If you are experiencing problems downloading PDF or HTML fulltext, our helpdesk recommend clearing your browser cache and trying again. If you need help in clearing your cache, please click here . Still need help? Email help@ingentaconnect.com

Attachment Styles, Conflict Perception, and Adolescents' Strategies of Coping with Interpersonal Conflict

$48.00 plus tax (Refund Policy)

Download / Buy Article:

Abstract:

In this study, we examined the relationships between and among adolescents' attachment styles, conflict perceptions, and strategies for coping with conflicts with their peers. The study participants were 146 pupils at a junior high school who completed self-report questionnaires about their attachment styles (secure, anxious, or avoidant), conflict coping styles (avoiding, dominating, obliging, compromising, and integrating), and conflict perceptions (positive or negative), as well as social and academic status and the frequency with which they and their friends were involved in conflicts.

We found strong, statistically significant correlations between attachment style, coping strategy, and conflict perception. Generally, participants whose secure attachment scores were higher reported that they held more positive attitudes toward conflict, used more cooperative strategies to cope with conflicts, and were involved in conflicts less often; they also seemed to be less obliging and more dominating in their coping strategies. Avoidant attachment adolescents in our study displayed more negative conflict perceptions and made greater use of dominating strategies.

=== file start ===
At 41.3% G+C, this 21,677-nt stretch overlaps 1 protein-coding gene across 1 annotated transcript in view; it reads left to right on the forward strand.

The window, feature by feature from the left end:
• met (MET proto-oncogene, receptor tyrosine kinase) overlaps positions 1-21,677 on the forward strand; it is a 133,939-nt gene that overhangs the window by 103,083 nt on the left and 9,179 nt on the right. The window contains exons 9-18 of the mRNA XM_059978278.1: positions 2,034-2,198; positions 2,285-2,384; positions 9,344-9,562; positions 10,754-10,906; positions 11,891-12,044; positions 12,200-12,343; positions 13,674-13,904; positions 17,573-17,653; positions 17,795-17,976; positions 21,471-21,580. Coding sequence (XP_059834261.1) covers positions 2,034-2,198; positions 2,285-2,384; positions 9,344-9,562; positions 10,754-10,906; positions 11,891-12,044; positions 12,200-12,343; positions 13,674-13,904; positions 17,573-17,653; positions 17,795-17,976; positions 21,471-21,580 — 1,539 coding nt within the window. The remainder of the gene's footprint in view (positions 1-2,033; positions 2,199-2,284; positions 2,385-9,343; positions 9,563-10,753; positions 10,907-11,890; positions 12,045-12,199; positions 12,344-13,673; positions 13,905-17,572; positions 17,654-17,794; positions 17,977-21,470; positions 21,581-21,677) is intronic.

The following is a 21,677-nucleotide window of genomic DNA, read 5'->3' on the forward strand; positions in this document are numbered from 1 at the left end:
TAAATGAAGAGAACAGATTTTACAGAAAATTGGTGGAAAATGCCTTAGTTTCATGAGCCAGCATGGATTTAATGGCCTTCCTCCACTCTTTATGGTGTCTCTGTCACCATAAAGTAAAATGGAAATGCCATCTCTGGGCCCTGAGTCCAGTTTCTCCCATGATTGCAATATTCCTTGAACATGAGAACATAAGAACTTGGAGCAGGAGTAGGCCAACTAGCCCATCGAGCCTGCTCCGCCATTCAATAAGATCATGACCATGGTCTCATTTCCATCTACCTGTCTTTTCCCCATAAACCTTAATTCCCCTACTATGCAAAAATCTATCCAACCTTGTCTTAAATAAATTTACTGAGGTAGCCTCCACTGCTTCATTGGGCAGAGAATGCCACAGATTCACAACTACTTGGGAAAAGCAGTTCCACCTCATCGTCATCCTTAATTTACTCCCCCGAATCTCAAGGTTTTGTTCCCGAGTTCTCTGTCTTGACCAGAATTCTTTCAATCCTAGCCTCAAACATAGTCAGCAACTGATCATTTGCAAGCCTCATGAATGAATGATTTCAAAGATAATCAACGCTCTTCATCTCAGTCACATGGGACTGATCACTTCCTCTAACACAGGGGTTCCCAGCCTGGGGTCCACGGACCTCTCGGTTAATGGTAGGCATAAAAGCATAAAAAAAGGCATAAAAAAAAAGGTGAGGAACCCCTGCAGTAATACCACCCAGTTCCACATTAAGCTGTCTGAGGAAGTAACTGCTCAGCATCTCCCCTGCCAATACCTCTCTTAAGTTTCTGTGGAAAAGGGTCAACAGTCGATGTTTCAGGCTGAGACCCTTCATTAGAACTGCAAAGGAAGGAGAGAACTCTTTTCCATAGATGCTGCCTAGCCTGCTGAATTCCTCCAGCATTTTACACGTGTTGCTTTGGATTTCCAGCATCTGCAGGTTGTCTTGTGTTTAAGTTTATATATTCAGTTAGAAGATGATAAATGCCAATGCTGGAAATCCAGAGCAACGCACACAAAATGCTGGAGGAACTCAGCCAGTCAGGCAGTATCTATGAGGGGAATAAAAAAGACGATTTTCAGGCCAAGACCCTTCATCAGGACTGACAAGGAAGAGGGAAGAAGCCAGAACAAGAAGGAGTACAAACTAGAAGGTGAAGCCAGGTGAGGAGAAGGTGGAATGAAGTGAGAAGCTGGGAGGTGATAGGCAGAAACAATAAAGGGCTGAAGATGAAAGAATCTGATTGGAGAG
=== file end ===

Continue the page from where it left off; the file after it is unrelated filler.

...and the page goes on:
We also found that participants' conflict perceptions mediated the relationship between their attachment styles and coping styles. Because it is generally easier to change attitudes than it is to change attachment styles, which are more fixed, our findings suggest that changing adolescents' conflict perceptions, through school curricula, for example, may be an effective way to improve their ability to cope with conflict.

Keywords: adolescence; attachment styles; conflict perception; conflict resolution; coping strategies

Document Type: Research Article

DOI: http://dx.doi.org/10.1111/j.1571-9979.2008.00208.x

Affiliations: Bar Ilan University in Ramat–Gan, Israel

Publication date: January 1, 2009

Related content

Tools

Favourites

Share Content

Access Key

Free Content
Free content
New Content
New content
Open Access Content
Open access content
Subscribed Content
Subscribed content
Free Trial Content
Free trial content
Cookie Policy
X
Cookie Policy
ingentaconnect website makes use of cookies so as to keep track of data that you have filled in. I am Happy with this Find out more